Anti-Inflammatory Omega-3 Sources: What to Look For?

Omega-3 fatty acids from fish, algae, nuts, and seeds are said to have almost miraculous health effects. Recent studies underscore their benefits.

Salmon, herring, mackerel, and anchovies in particular, but also linseed, walnuts, hemp, and certain oils are known for their high content of omega-3 fatty acids. Lately one hears again and again about so-called “algae oils”. what’s up

Effect of omega-3 fatty acids on the body

In fact, omega-3 fatty acids are of great importance for human metabolism. They are building blocks of our cell membranes and keep the cell envelopes supple. They are also required for the production of various tissue hormones (the body’s own messenger substances). Studies have also shown that omega-3 fatty acids strengthen the immune system and reduce inflammatory processes.

Vital building blocks in the organism

Omega-3 belongs to the so-called polyunsaturated fatty acids. Three of these are particularly important for the human body: firstly, the plant-based omega-3 fatty acid ALA, and secondly, the two omega-3 fatty acids DHA and EPA, which are mainly obtained from fish or algae.

Treat sensitive omega-3 vegetable oils properly

The main vegetable supplier of omega-3 fatty acids in linseed oil. A hundred years ago it was almost the only oil in Germany. Then the flax plant, also known as flax (supplier of linen), was almost forgotten for a long time.

Edible oil, among other things, is pressed from the seeds of the flax. Linseed oil has a slightly nutty taste and goes well with salads or quark with boiled potatoes. Cream cheese gets a special touch from the oil.

Due to its particularly high content of the valuable omega-3 fatty acid ALA, linseed oil is very sensitive to light and goes rancid easily. You should already pay attention to high-quality production when shopping – the criteria: organic, pressed cold, or with the exclusion of light, heat, or oxygen, for example with the “Omega-safe” or “Oxyguard” process. The oil should be stored in a dark and airtight place, used fresh, and consumed within three weeks of opening, otherwise, the positive health effects will be lost. Important: Linseed oil should never be heated.

Farmed salmon: a higher percentage of omega-6

Salmon is particularly popular among omega-3-rich fish. Today it mainly comes from large breeding farms. There, the predatory fish gets more vegetable food, which has a higher proportion of omega-6 than its natural animal food. There is a fear that the ratio of omega-6 to omega-3 in salmon will deteriorate as a result. Samples show, however, that the ratio can still be favorable for farmed salmon.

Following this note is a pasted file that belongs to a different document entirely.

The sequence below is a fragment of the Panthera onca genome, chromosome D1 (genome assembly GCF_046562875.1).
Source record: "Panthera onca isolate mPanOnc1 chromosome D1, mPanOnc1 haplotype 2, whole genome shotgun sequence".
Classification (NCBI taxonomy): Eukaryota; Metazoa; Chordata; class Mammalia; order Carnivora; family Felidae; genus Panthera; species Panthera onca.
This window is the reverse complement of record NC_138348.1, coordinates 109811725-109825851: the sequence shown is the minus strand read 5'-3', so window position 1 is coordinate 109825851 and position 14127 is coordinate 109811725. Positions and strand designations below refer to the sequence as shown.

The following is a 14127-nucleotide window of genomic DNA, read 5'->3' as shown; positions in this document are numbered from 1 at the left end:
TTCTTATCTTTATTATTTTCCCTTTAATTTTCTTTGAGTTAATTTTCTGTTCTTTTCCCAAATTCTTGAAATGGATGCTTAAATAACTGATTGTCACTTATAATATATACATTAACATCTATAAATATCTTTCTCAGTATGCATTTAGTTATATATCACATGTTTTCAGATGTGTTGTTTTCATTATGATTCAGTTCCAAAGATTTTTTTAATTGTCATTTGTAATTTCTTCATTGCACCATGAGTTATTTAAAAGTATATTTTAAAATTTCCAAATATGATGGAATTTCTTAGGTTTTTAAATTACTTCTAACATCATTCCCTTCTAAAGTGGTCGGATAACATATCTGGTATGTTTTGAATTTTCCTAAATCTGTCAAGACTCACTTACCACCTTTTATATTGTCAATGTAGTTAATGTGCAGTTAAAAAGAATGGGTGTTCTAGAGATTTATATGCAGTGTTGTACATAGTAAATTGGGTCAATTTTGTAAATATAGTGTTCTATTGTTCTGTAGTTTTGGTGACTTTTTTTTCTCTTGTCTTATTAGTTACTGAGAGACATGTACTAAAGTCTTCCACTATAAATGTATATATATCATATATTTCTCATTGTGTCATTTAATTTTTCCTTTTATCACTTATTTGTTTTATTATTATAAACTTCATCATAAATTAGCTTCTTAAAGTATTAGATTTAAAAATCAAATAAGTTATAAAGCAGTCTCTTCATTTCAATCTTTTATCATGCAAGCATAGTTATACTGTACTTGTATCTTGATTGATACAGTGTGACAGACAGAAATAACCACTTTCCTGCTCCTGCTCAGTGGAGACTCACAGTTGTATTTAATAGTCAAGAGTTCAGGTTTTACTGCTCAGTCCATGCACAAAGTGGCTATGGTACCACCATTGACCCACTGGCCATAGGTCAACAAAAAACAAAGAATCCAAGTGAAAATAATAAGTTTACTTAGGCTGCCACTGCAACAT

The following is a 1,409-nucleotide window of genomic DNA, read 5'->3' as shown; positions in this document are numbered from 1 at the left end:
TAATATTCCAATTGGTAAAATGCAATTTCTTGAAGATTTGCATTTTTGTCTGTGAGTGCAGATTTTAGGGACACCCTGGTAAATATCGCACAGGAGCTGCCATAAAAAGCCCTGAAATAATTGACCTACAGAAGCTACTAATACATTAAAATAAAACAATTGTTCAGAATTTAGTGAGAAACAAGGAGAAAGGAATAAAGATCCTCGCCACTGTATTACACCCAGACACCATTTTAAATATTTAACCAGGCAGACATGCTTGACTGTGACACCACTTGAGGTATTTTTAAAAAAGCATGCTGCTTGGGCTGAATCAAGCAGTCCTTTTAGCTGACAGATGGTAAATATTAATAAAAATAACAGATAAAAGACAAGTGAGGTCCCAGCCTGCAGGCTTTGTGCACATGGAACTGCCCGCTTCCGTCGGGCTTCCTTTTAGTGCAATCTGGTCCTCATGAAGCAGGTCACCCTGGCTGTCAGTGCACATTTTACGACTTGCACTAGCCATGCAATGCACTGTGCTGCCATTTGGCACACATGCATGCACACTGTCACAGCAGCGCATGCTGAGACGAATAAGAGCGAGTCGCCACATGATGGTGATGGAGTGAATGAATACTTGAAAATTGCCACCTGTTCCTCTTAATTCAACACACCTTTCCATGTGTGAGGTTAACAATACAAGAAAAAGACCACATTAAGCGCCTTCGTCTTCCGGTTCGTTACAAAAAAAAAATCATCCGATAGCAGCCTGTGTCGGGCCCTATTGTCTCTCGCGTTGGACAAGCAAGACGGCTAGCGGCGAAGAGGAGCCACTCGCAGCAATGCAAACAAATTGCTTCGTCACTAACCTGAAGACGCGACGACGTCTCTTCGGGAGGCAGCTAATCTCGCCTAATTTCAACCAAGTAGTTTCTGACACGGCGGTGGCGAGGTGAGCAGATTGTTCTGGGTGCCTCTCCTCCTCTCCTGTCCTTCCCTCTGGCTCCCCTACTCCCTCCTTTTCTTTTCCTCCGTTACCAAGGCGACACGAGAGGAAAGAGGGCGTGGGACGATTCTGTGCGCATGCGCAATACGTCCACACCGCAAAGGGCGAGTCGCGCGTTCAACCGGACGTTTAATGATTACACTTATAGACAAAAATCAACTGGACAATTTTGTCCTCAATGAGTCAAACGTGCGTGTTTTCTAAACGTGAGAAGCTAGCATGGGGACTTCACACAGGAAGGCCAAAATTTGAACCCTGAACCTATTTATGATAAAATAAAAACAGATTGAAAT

The “omega balance” is extremely important

In order for omega-3 fatty acids to work well in the body, our diet must not contain too many omega-6 fatty acids. The omega-6 fatty acids are found, for example, in sunflower or safflower oil and often in ready-made foods.

Why is omega balance so important? Because our metabolism processes omega-6 and omega-3 fatty acids using the same enzyme. If all enzymes are “occupied” with omega-6 fatty acids, the body cannot absorb omega-3.

On average, our food today contains 10 to 20 times more omega-6 than omega-3 fatty acids. The ratio of omega-6 to omega-3 should actually be between 1:1 and 5:1.

A blood test determines the omega index

Thus, for an adequate supply of omega-3 fatty acids, not only how much fish or flaxseed oil you eat is decisive, but also the “overall balance” of the fats consumed. Actual exposure may vary from person to person. A special blood test was developed to determine how much EPA and DHA actually reach the blood. He takes advantage of the fact that fatty acids accumulate on red blood cells and can be measured there. A so-called omega-3 index of 8 to 11 percent is considered optimal. However, the determination of this laboratory value is not routine and is not paid for by health insurance companies.

Omega-3 capsules from the pharmacy and dietary supplements

Due to the numerous health-promoting effects of omega-3 fatty acids, they are now successfully sold as dietary supplements. While prescription drugs from the pharmacy consistently contain 460 mg EPA and 380 mg DHA in 1000 mg of omega-3 fatty acids, the amounts in over-the-counter dietary supplements vary considerably. The consumer center points out that manufacturers of dietary supplements only have to state the total content of omega-3 fatty acids and not how much ALA, EPA, or DHA is contained in detail.

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